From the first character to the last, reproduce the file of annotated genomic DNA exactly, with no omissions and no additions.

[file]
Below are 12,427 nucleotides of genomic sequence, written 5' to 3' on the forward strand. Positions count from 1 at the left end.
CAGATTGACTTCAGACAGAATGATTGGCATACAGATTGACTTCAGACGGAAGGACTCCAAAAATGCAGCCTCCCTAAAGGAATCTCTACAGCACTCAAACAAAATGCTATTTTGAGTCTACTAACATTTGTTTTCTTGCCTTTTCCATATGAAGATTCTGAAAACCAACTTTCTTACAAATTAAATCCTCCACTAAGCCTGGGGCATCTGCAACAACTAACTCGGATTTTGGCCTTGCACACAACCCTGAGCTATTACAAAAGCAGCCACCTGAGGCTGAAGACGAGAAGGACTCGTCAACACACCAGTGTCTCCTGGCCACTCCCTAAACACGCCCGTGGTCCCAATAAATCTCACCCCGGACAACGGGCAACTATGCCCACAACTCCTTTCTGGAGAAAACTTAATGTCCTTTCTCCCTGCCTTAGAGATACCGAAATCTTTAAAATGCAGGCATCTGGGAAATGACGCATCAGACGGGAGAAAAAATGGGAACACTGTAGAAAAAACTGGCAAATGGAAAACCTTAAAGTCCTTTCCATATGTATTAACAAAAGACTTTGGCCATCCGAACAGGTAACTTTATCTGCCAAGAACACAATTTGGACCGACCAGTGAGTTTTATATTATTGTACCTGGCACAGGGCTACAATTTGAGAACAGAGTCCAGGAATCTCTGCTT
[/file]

Below are 12,427 nucleotides of genomic sequence, written 5' to 3' on the forward strand. Positions count from 1 at the left end.
CAGATTGACTTCAGACAGAATGATTGGCATACAGATTGACTTCAGACGGAAGGACTCCAAAAATGCAGCCTCCCTAAAGGAATCTCTACAGCACTCAAACAAAATGCTATTTTGAGTCTACTAACATTTGTTTTCTTGCCTTTTCCATATGAAGATTCTGAAAACCAACTTTCTTACAAATTAAATCCTCCACTAAGCCTGGGGCATCTGCAACAACTAACTCGGATTTTGGCCTTGCACACAACCCTGAGCTATTACAAAAGCAGCCACCTGAGGCTGAAGACGAGAAGGACTCGTCAACACACCAGTGTCTCCTGGCCACTCCCTAAACACGCCCGTGGTCCCAATAAATCTCACCCCGGACAACGGGCAACTATGCCCACAACTCCTTTCTGGAGAAAACTTAATGTCCTTTCTCCCTGCCTTAGAGATACCGAAATCTTTAAAATGCAGGCATCTGGGAAATGACGCATCAGACGGGAGAAAAAATGGGAACACTGTAGAAAAAACTGGCAAATGGAAAACCTTAAAGTCCTTTCCATATGTATTAACAAAAGACTTTGGCCATCCGAACAGGTAACTTTATCTGCCAAGAACACAATTTGGACCGACCAGTGAGTTTTATATTATTGTACCTGGCACAGGGCTACAATTTGAGAACAGAGTCCAGGAATCTCTGCTT